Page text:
There shouldn't be 3 rows of bricks lined up.
They would've been better off with wall starters if they didn't know how to do it.
 
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If this is poor workmanship then I’m guessing the insurance will not pay out. I think this will be a steep learning curve for us and a very expensive one.
 
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We’ve just found out that the neighbours tree is an ash and approx 1m from our extension. A quick Google search has told me that these trees should not be this close. I wonder if this is causing the problem.
 
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If this is poor workmanship then I’m guessing the insurance will not pay out. I think this will be a steep learning curve for us and a very expensive one.

Is the crack larger at the top than the bottom? If it is it indicates rotation of the foundation. If not, it's probably just shrinkage at the joint.

At the moment the crack looks minor and the insurance company at best will arrange for an engineer to report on the cracking.

However, you will probably have an excess to pay so it'll come out of your pocket.

If it's just poor workmanship it's really nothing to be concerned about. You could tie the walls together with some helical bar but that shouldn't work out particularly expensive.
 
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We’ve just found out that the neighbours tree is an ash and approx 1m from our extension. A quick Google search has told me that these trees should not be this close. I wonder if this is causing the problem.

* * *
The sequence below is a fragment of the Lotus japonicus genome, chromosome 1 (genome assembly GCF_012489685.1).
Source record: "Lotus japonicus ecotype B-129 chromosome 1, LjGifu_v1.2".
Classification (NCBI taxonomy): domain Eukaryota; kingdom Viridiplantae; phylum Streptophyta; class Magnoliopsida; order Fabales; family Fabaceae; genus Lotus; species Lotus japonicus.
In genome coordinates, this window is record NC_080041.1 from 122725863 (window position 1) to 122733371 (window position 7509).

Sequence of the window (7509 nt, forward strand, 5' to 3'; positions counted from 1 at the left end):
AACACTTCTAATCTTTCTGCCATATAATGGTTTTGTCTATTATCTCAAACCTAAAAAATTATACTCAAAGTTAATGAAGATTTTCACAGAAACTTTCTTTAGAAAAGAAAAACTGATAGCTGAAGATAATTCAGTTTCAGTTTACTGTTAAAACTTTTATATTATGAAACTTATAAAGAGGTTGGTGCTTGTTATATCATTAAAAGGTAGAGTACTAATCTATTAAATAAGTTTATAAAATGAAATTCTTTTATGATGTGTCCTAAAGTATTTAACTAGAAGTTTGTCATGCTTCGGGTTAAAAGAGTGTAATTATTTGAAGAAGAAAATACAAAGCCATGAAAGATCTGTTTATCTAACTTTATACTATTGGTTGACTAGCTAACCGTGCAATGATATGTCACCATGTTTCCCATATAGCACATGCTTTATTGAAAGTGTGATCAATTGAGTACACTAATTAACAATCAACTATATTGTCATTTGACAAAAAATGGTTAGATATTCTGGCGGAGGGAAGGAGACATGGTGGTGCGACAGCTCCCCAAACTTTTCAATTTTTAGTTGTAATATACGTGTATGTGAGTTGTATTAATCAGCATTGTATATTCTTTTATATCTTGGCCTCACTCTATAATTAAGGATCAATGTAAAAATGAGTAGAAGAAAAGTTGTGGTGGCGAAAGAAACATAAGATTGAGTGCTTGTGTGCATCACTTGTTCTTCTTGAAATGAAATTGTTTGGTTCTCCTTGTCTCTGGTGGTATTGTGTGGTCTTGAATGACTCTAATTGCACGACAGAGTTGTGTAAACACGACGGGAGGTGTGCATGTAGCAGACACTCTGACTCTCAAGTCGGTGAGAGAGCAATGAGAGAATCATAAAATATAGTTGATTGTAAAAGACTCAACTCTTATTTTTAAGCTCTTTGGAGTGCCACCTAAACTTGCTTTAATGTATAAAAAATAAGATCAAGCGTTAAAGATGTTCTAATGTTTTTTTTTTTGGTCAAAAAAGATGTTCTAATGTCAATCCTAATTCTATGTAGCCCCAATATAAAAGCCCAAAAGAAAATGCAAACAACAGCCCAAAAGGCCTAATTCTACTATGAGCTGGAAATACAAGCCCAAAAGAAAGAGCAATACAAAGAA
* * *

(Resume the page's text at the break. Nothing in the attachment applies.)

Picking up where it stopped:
How long has the tree been there?

Does the extension predate the tree? If so there’s a good chance the foundations aren’t deep enough for the influence of the tree roots.
If it turns out you are on clay it would be worth asking your neighbour nicely to remove the tree. Given time the clay will rehydrate and the crack will close back up.

Underpinning is a last resort and the insurance company will do all they can to avoid paying out for it. It’s not what you want either.

Also, how tall is the tree? Is it mature? If you have clay soils and the extension predates the tree, your best bet is to ask your neighbour to remove it, regardless of whether the cracking is indicative of subsidence. Otherwise the risk is always there.
 
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Unfortunately it is slightly wider at the top. Does this mean the foundations have moved and the extension will need underpinning or would we be able to tie the walls together?
 
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Certainly an ash tree shouldn't be 1m from the extension on clay. I would get the insurance co involved, but you might also, if you have legal expenses insurance with your house, have a chat to them about the tree and potential issues and see what they say. It may be a long road, and the tree may have a TPO, but ideally the tree should probably be removed. However, there is the caveat that removing a tree can cause "heave" - the opposite of subsidence. You may well need input from a tree expert.

Don't rush - take it a step at a time - do you get on with the neighbours? how close is the tree to their house? Big trees - ash, oak, lime, sycamore etc really should not be very close to buildings. It would be better to solve the problem through cooperation and dialogue, but if that isn't possible, potentially it could go legal.